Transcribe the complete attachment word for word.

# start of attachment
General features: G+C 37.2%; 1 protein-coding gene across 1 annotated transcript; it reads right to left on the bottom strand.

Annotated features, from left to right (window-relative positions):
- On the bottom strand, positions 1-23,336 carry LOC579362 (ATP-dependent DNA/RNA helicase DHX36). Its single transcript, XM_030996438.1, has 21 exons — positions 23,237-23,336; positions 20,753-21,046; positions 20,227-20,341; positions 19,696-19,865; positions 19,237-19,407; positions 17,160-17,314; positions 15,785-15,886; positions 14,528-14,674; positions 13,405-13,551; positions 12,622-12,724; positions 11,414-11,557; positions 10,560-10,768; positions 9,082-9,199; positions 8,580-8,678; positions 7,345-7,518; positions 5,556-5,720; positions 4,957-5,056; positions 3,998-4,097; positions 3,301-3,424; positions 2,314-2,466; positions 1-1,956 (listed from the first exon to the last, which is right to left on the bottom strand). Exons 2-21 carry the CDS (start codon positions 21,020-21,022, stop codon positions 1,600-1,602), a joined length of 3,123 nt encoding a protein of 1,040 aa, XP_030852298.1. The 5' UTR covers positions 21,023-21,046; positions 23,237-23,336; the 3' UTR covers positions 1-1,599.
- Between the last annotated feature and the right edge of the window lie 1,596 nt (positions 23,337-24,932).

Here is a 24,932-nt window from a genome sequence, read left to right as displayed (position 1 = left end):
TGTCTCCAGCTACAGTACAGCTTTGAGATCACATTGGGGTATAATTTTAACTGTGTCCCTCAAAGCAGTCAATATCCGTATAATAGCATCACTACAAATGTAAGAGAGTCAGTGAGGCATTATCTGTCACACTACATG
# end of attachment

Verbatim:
General features: G+C 37.2%; 1 protein-coding gene across 1 annotated transcript; it reads right to left on the bottom strand.

Annotated features, from left to right (window-relative positions):
- On the bottom strand, positions 1-23,336 carry LOC579362 (ATP-dependent DNA/RNA helicase DHX36). Its single transcript, XM_030996438.1, has 21 exons — positions 23,237-23,336; positions 20,753-21,046; positions 20,227-20,341; positions 19,696-19,865; positions 19,237-19,407; positions 17,160-17,314; positions 15,785-15,886; positions 14,528-14,674; positions 13,405-13,551; positions 12,622-12,724; positions 11,414-11,557; positions 10,560-10,768; positions 9,082-9,199; positions 8,580-8,678; positions 7,345-7,518; positions 5,556-5,720; positions 4,957-5,056; positions 3,998-4,097; positions 3,301-3,424; positions 2,314-2,466; positions 1-1,956 (listed from the first exon to the last, which is right to left on the bottom strand). Exons 2-21 carry the CDS (start codon positions 21,020-21,022, stop codon positions 1,600-1,602), a joined length of 3,123 nt encoding a protein of 1,040 aa, XP_030852298.1. The 5' UTR covers positions 21,023-21,046; positions 23,237-23,336; the 3' UTR covers positions 1-1,599.
- Between the last annotated feature and the right edge of the window lie 1,596 nt (positions 23,337-24,932).

Here is a 24,932-nt window from a genome sequence, read left to right as displayed (position 1 = left end):
TGTCTCCAGCTACAGTACAGCTTTGAGATCACATTGGGGTATAATTTTAACTGTGTCCCTCAAAGCAGTCAATATCCGTATAATAGCATCACTACAAATGTAAGAGAGTCAGTGAGGCATTATCTGTCACACTACATG